The concept of providing college courses in prison or helping ex-offenders enroll, attend and graduate from college is a political loser.
Back in February, New York Governor Andrew Cuomo proposed to re-institute college courses for those in state prison. He stated that more than 50% of ex-offenders return to the criminal justice system within 3 years of leaving prison. At a cost of $60,000 a year, that is a terrible return on public money. He said that GED and college programs would cost about $5,000 per inmate per year, and that those that take part in educational programs while incarcerated have a much lower rate of recidivism. Some people applauded the move. Polling showed that the proposal was supported by voters statewide by a 53-43 margin. The Governor engaged in a media tour and gave a strong interview on NPR.
Less than 2 months later, the New York Times reported that it was dead on arrival and that Governor Cuomo had dropped the ball. One legislator said “Hell no to Attica University,” while other representatives proposed a kids before cons act. Even though it made long-term economic sense and had a majority of public support, Governor Cuomo could not get it through the state legislature.
On Thursday, Governor Chris Christie stated that these programs had already been successful in NJ and that he supported their expansion. Unlike Governor Cuomo, Governor Christie did not propose spending any public money on the programs (this is becoming his new move: he supports a program/idea without putting any money behind it – like he recently did with prescription drug monitoring programs). NJ-Step is a privately funded program that provides education to prisoners and helps them transition to two and four year NJ colleges.
The press conference got a lot of coverage and received some of the same backlash as the New York program did. Over 60% of people voted that they were against it in an unscientific poll on NJ.com today. A cursory glance at the comments reveals the antipathy that many feel towards this issue (if one were to gauge the quality, morality, and empathy of humanity by reading the comments on news stories, one would almost certainly be discouraged).
As I wrote in the beginning of this post, the issue is a political loser. Democratic and Republican politicians are not only afraid of losing general elections but of getting picked off in primaries. These programs anger a significant portion of the electorate and are therefor extremely difficult for a politician to publicly support. It will require a skilled politician to rally bi-partisan support. There will need to be a long education campaign, and we will need ex-offenders to be the face of it.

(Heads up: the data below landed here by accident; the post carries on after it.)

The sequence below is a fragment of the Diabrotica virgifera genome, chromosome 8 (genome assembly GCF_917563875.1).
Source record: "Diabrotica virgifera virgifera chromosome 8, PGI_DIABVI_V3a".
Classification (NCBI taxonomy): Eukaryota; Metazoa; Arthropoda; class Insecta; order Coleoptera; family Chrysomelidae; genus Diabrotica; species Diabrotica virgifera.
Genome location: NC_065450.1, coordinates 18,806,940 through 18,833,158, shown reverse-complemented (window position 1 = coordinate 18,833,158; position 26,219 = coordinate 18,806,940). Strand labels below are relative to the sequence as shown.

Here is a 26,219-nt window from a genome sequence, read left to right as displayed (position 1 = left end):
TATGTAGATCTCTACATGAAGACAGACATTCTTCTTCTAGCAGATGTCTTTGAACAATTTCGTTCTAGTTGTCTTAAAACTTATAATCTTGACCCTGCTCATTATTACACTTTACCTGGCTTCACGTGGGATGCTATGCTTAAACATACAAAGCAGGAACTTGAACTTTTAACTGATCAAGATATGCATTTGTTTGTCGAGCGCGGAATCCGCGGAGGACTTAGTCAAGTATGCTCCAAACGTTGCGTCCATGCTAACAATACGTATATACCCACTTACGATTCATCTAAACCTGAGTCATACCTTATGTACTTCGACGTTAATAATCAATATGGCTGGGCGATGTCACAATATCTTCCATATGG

I’ve had the pleasure of working with two of those faces over the last 4 years. Ben Chin will graduate from Rutgers later this month with a degree in Linguistics and a minor in Public Health. He has earned a 3.9 GPA and was selected for Rutgers Skull and Bones. He won the Truman Scholarship in 2013 and the Luce Scholarship in 2014. When you meet Ben, you will be welcomed by his smile, charmed by his personality, impressed with his ability and surprised by his humility. Ben was incarcerated from 2008 to 2010 in the Mountainview Correctional Facility. Ben got sober right before he went to prison in December of 2007. I met him in the fall of 2009 when I took a couple of Rutgers students into Mountainview in order to talk to people about addiction, recovery and education. Ben called me the day he got of prison and after a couple of interviews, we accepted him into the Rutgers Recovery House. In addition to being an exceptional student, Ben has engaged in service work. He has spoken to high school students around NJ, college students around the country and has been a public face of what recovery and education can do for ex-offenders.
Regina Diamond is another outstanding example. She graduated from Rutgers in 2013 with a Bachelors in Arts & Social Work. She completed her degree with a 3.9 GPA and a number of honors. Later this month, she will graduate from Fordham with her Masters in Social Work. She served several years in prison in her late 20’s because of crimes she committed in order to feed her drug habit. She finally got sober after her sentencing and went to prison in recovery. It would be two years before she could attend an AA meeting while incarcerated (there weren’t any offered). Her hopes were dashed when she was told that she missed the age cut-off to take college classes by a couple of months (that policy has since changed). She did not take any courses while in prison, but immediately enrolled in school upon her release. She has been sober for 10 years now and plans on giving back to society in a number of ways. She does not make any excuses for her negative behavior while under the influence of drugs, and she expresses deep gratitude to all the individuals and institutions that have helped her over the last several years.
Regina and Ben were the co-keynote speakers at the 2013 GCADA Summit in New Brunswick. They spoke openly about their journeys and earned a standing ovation. Their stories begin with a combination of bad decisions and bad luck and ultimately reach a pit of despair. They found (were led to) recovery and eventually made their way to Rutgers. They have achieved redemption and now seek to improve the lives of others by sharing their stories and serving as role models. Despite the fact that college for prisoners is a political loser and morally off-putting for some people (I do understand that position), it is an economic winner. It’s time to stop wasting money and throwing away lives. I believe in Ben Chin and Regina Diamond. I hope you will too.
Addendum (6/1/2014): Great article on a NY college in prison program that was featured in the Sunday New York Times.